and radial directions respectively. R1 and R2 are the bed
nC3 H6 ! 3nCH0.5 + 2.25nH2 (14)
inner and outer radius, h is the height of catalyst bed, Δr
The coking rate on catalyst surface can be represented and Δz are the elemental ring thickness and the height of
by eq. (15). ring respectively.
Equations (2), (5) and (15) for mass balance, energy
da kc PC3 H6
− = a (15) balance and catalyst activity were discretized to eqs
dt Cm ð1 + Kads PH2 Þ
(20)–(22) before it was solved numerically to simulate
Where Cm is the total concentration of the active sites, the RMBR.
kc is the coking rate constant and Kads is the adsorption

equilibrium constants. Once the catalyst activity was FAji, j + 1 = FAji, j + ΔWi, j rnji, j (20)
obtained, coke formation can be calculated using eq. (16):   ′ 
ðΔHRx, n, T Þ − rn
Cc = Cm ð1 − aÞ (16) Ti, j + 1 = Ti, j + 1 + ΔWi, j P (21)
FA CpA i, j
Where, Cc is the concentration of the active sites occupied   
kd PC3 H8 ai, j W
by the coke. ai + 1, j = ai, j − (22)
1 + Kads PH2 Us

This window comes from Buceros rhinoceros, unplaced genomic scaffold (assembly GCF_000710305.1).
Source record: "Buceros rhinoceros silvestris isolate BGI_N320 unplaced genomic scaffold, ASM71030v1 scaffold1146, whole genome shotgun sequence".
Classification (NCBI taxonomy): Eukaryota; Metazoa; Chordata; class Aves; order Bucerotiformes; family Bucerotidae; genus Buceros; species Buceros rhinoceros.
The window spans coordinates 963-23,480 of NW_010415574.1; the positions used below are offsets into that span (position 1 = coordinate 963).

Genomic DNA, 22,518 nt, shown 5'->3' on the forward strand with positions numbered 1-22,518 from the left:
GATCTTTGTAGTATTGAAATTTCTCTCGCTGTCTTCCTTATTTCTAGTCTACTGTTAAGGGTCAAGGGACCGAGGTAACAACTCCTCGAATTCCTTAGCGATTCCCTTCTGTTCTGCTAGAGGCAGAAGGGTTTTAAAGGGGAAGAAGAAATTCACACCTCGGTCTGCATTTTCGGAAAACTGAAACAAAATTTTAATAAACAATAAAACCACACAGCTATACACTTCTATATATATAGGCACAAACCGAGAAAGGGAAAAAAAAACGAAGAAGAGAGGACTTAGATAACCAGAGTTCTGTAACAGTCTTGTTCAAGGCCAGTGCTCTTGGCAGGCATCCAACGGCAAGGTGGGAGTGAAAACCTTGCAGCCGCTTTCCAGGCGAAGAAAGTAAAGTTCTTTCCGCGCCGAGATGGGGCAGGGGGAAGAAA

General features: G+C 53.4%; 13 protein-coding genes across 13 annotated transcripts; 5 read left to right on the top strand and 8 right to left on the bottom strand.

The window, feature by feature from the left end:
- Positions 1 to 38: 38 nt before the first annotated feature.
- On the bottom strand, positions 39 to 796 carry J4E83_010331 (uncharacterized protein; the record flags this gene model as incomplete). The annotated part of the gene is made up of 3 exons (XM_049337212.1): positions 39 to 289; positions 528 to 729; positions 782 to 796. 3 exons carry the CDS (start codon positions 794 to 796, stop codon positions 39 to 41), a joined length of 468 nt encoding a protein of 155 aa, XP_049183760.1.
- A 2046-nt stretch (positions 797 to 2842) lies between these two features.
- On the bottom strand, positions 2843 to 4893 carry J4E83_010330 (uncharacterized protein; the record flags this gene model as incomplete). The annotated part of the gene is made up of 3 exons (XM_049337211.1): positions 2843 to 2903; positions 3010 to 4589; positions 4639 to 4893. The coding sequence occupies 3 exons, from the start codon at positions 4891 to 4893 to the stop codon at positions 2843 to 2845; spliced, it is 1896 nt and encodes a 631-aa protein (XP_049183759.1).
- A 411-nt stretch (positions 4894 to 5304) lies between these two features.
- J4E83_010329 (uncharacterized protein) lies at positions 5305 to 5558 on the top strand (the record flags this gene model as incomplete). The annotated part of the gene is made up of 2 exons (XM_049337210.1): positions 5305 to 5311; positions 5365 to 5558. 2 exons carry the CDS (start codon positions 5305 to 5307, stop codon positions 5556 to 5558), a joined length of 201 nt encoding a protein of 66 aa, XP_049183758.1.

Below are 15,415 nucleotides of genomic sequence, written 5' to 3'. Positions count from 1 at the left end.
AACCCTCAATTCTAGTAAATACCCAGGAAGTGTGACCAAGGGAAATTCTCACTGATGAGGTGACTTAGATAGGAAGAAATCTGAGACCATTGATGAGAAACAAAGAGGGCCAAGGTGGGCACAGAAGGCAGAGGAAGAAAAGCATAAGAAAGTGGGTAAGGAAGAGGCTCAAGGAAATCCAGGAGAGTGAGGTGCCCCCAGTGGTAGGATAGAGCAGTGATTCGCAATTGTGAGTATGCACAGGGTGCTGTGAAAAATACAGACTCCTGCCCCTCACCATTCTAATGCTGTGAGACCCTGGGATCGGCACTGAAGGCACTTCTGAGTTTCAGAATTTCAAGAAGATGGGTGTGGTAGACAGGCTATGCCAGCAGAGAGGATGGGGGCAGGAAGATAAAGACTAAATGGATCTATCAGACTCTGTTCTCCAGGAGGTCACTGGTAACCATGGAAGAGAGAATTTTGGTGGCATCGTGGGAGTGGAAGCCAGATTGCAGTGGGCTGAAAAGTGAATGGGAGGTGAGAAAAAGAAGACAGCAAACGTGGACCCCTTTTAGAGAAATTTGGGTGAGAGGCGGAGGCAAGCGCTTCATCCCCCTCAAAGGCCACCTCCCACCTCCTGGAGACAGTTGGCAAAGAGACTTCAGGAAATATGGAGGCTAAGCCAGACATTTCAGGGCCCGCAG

The kinetic rate constants and adsorption equilibrium
constants in this work were estimated based on Arrhenius
The boundary conditions adopted are:
and van’t Hoff equations as shown in eqs. (17)–(18):
at z = 0, að1st reactorÞ = 1
kA = kA0 expð − EA =RT Þ (17) at r = 0, F = Fin ;T = Tin

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The calculation was started at the uppermost ring, Table 2: Kinetic constants of the proposed kinetic models.
from the inner radius to the outer radius, considering that
the feed gas entered the reactor from inner radius of the Parameter Value Unit
bed and the catalyst moved from top to bottom of the k1 k01 = 13.920 kmol/(kg.hr.kPa)
reactor. The inlet temperature of the first ring was used to E1 = 31.978 kJ/mol
calculate the reaction rate and outlet composition using k2 k02 = 1.573e6 kmol/(kg.hr.kPa)
eqs (7), (11)–(12), (17) and (20). The outlet temperature of E2 = 141.94 kJ/mol
k3 k03 = 3.3965 kmol/(kg.hr.kPa)
the first ring became the inlet temperature for the second
E3 = 149.41 kJ/mol
ring at the same row. It was calculated based on outlet
kd k0d = 1.097e-1 (kg.kPa.hr)−
composition at each ring using eq. (21). Catalyst activity Ed = 146.21 kJ/mol
for the first row was calculated based on the outlet tem- Kads K0ads = 5.553e-2 atm−
perature at each ring using eq. (22). These procedures ΔHads = 91.798 kJ/mol
were then repeated for the entire rings in the first row Cm = . g active site/g catalyst